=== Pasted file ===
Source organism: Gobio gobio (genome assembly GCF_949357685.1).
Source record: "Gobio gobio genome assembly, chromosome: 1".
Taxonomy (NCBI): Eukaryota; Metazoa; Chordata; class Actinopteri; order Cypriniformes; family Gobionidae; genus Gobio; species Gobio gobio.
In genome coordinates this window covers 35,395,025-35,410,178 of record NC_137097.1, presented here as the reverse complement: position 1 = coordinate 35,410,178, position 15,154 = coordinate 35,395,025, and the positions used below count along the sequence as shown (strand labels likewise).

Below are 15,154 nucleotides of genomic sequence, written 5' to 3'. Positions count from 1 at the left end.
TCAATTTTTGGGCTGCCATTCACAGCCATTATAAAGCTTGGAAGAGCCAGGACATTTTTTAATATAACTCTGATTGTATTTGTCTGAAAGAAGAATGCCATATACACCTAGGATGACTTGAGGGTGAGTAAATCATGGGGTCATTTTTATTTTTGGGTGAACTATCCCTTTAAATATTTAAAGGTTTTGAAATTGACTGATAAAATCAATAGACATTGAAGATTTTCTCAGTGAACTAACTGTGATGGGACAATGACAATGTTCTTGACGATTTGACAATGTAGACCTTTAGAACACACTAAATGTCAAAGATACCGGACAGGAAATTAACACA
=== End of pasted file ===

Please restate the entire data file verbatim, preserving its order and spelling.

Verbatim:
Source organism: Gobio gobio (genome assembly GCF_949357685.1).
Source record: "Gobio gobio genome assembly, chromosome: 1".
Taxonomy (NCBI): Eukaryota; Metazoa; Chordata; class Actinopteri; order Cypriniformes; family Gobionidae; genus Gobio; species Gobio gobio.
In genome coordinates this window covers 35,395,025-35,410,178 of record NC_137097.1, presented here as the reverse complement: position 1 = coordinate 35,410,178, position 15,154 = coordinate 35,395,025, and the positions used below count along the sequence as shown (strand labels likewise).

Below are 15,154 nucleotides of genomic sequence, written 5' to 3'. Positions count from 1 at the left end.
TCAATTTTTGGGCTGCCATTCACAGCCATTATAAAGCTTGGAAGAGCCAGGACATTTTTTAATATAACTCTGATTGTATTTGTCTGAAAGAAGAATGCCATATACACCTAGGATGACTTGAGGGTGAGTAAATCATGGGGTCATTTTTATTTTTGGGTGAACTATCCCTTTAAATATTTAAAGGTTTTGAAATTGACTGATAAAATCAATAGACATTGAAGATTTTCTCAGTGAACTAACTGTGATGGGACAATGACAATGTTCTTGACGATTTGACAATGTAGACCTTTAGAACACACTAAATGTCAAAGATACCGGACAGGAAATTAACACA